I wasn’t a particularly nervous child. I just never seemed to fit in.
I’m not telling you this because I want your sympathy either. I’m telling you because this is the first step on a journey to understand how Tàijíquán changed my life.
I know that most kids are socially awkward, but I was particularly so. I was not athletic. I liked science, but was poor in math because of undiagnosed dyslexia—which meant I wasn’t good in math or science either. I was good at art, but that’s not enough to make you popular, so I was quite the target for being made fun of by my classmates. I was put down by my teachers, and had very few friends.
To complicate matters in 5th grade I began—along with the rest of my family—suffering from Chronic Fatigue Syndrome (CFS). At the time, very little was known about CFS, and so the school administration and teachers were skeptical to say the least. They said that my brother, sister, and me were faking it. My parents fought tooth and nail against that accusation, even hiring a lawyer and threatening legal action. At that point the school district came back with the statement that we were suffering from a psychosomatic illness and that we needed to be treated by psychiatrists.
My parents took my brother, sister, and me to a psychiatrist who sent the school a written affidavit attesting to the fact that we were, in fact, truly sick and needed medical care, not a school district full of administrators without a medical degree trying to give us a diagnosis.
The school’s response to this was that my siblings and I were kicked out. We were told that since we were sick and nobody knew what was wrong with us, we were a risk to the other students and could not attend.
From the middle of 5th grade to the beginning of 8th, we were home schooled. I missed out on a lot of socialization because of that, and became even more awkward. By high school, my sense of isolation, depression about how poorly I fit in was so bad that every morning before school I had an anxiety attack.
Because nothing in my life was normal, I had no way of measuring what was right and what wasn’t. I aware enough to realize that anxiety attacks might be a medical condition. Since I didn’t realize my experience wasn’t normal, I said nothing and suffered in silence.
By the time I was ready for college, my CFS was in remission, and I was feeling pretty good. I also reconnected with something I truly enjoyed before I became sick: martial arts. Before being isolated from my fellow students, my mother put me in several summer programs involving a local Taekwondo school.
I enjoyed learning to kick and punch, and I didn’t even mind the calisthenics, but felt that what I was learning was spiritually bereft. During that time, all the martial arts movies were filled with a spiritual, quasi-religious tone that never entered the stuff I was learning. Instead of words of wisdom and fatherly advice, my Taekwondo teacher gave speeches about self-discipline, and hard work.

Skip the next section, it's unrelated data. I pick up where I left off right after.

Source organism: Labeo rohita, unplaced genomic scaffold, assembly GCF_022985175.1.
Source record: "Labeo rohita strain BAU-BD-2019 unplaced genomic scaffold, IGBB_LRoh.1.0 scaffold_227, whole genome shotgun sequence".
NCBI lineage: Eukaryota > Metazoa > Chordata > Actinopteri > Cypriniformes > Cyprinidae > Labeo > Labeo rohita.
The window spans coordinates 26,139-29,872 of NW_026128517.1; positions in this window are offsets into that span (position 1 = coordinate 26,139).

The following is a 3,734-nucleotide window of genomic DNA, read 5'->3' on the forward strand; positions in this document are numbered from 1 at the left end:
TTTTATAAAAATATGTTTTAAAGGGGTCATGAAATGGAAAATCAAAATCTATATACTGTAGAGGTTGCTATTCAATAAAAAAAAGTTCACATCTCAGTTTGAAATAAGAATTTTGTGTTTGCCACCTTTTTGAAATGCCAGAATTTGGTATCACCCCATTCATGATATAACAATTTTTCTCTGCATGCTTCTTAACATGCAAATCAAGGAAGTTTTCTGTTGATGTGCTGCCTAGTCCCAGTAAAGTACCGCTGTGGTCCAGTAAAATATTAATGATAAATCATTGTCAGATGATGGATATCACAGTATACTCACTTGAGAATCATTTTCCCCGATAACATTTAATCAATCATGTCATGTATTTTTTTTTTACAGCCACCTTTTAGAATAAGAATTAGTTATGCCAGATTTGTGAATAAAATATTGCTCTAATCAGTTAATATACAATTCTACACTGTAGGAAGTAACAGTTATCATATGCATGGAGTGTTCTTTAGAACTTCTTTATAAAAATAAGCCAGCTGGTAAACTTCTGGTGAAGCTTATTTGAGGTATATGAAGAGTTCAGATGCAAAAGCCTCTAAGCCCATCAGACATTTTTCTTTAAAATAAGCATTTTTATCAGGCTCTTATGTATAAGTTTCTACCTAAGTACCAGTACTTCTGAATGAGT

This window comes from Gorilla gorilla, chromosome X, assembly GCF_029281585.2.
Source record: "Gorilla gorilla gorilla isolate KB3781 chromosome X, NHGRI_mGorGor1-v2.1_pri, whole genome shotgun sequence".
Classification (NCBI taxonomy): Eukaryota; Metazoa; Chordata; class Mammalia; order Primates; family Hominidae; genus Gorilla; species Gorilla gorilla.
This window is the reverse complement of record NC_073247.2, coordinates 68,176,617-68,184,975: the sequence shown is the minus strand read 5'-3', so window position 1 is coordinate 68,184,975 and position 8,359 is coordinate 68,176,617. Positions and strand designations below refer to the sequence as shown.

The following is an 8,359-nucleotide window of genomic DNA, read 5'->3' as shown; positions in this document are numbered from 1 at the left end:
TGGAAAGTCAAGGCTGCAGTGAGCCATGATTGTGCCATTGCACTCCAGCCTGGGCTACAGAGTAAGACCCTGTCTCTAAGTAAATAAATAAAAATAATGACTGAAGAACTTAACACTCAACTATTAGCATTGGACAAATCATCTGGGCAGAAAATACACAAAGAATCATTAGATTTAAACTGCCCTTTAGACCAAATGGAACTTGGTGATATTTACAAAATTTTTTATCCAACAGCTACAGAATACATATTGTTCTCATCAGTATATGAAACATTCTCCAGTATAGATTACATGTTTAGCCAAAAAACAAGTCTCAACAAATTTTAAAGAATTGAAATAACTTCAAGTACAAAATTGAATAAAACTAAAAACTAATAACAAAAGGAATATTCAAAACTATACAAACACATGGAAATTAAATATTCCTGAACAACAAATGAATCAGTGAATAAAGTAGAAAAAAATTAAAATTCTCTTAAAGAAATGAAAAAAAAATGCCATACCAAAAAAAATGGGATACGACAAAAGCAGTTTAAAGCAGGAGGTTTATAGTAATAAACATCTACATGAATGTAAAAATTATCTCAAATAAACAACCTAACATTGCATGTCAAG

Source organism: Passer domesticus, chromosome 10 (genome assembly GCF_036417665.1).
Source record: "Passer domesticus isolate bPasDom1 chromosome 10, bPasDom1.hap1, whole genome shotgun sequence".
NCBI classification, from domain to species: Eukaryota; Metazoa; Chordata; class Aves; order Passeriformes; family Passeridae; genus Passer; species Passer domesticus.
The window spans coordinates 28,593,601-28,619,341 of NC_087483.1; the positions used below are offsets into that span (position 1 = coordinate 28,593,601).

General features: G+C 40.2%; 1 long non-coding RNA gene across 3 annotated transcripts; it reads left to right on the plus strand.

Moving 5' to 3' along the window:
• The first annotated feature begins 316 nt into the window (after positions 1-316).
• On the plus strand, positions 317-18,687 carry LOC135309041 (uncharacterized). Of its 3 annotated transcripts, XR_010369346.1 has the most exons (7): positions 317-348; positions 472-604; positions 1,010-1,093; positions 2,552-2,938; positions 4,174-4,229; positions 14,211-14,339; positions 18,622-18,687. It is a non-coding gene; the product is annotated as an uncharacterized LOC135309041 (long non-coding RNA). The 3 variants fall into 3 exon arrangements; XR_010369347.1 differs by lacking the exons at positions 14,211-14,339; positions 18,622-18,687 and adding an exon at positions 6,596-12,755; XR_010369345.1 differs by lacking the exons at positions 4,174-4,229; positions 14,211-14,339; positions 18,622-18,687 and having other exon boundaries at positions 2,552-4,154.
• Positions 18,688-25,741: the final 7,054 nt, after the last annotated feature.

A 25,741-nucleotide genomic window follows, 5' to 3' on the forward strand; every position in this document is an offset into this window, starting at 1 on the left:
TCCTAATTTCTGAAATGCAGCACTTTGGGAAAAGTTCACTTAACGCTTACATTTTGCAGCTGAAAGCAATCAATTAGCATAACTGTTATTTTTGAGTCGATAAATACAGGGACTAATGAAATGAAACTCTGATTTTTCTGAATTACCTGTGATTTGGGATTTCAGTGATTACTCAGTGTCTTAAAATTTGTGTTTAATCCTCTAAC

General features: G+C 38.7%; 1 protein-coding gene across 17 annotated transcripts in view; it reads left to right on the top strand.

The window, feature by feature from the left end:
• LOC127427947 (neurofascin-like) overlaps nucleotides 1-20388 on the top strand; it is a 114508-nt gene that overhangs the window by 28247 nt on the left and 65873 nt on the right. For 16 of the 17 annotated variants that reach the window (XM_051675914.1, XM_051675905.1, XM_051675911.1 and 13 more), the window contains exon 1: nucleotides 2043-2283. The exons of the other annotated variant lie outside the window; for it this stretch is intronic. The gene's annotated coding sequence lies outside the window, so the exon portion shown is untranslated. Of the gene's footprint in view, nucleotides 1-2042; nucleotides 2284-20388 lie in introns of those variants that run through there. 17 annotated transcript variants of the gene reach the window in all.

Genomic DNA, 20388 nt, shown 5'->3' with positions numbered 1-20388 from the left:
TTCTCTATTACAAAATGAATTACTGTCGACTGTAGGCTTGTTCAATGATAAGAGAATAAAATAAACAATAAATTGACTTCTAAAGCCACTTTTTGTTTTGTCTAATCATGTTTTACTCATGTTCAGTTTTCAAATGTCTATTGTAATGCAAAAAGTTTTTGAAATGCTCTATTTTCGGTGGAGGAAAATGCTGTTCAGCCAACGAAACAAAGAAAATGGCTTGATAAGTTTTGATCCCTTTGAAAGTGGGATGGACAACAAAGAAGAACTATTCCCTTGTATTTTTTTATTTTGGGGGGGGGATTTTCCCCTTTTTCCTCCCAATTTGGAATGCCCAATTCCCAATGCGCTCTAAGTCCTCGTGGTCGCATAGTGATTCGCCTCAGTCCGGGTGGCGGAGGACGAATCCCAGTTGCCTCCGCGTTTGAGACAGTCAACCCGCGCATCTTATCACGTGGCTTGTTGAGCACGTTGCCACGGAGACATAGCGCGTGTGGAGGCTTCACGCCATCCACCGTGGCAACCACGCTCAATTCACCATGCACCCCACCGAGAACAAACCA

So when I wanted to reconnect with the martial arts, I felt I needed something different, and moved away from the Korean art I’d been studying and began a search for something with a more spiritual bent. After trying several other styles, but feeling like they weren’t the right fit for me, I was ready to give up. A friend of mine at the time suggested that I try Tàijí, so I looked in the phone directory and discovered the Houston Institute of Martial Arts and Medicine.
I started that week, and was immediately pleased to discover that my teacher talked about the importance of breath and the psychological and spiritual benefits of Tàijíquán. From that moment on, I was hooked.
I began my lessons with Jeff Bolt and the same week I started studying with Madam Wang Jurong as well. Within a year, my anxiety went away, my emotions became more balanced, and I felt more confident and calm. By my second year of Tàijíquán study, I was calm enough to enter my first competition. I took gold in the beginners division, and my teacher told me that next time I competed, that I’d have to do it as an advanced student.
I didn’t write this to say that Tàijí is a magical panacea that will cure everyone of every problem they’ve ever had. I’m not even saying that everyone should be doing Tàijíquán. On the contrary, I don’t think it’s for everyone. Some people don’t have a personality suited to learning things like Tàijíquán.
However, I am saying that the mindfulness training from my Tàijí practice helped me deal with anxiety that I would probably have probably needed medication to control. The breath work and spiritual benefits of my training were what I needed to help me get back on track socially, psychologically, and physically.
I am also saying that if it benefited me in this way, there’s a chance that it will help others also. Maybe you should share this story with someone who might profit from some lessons.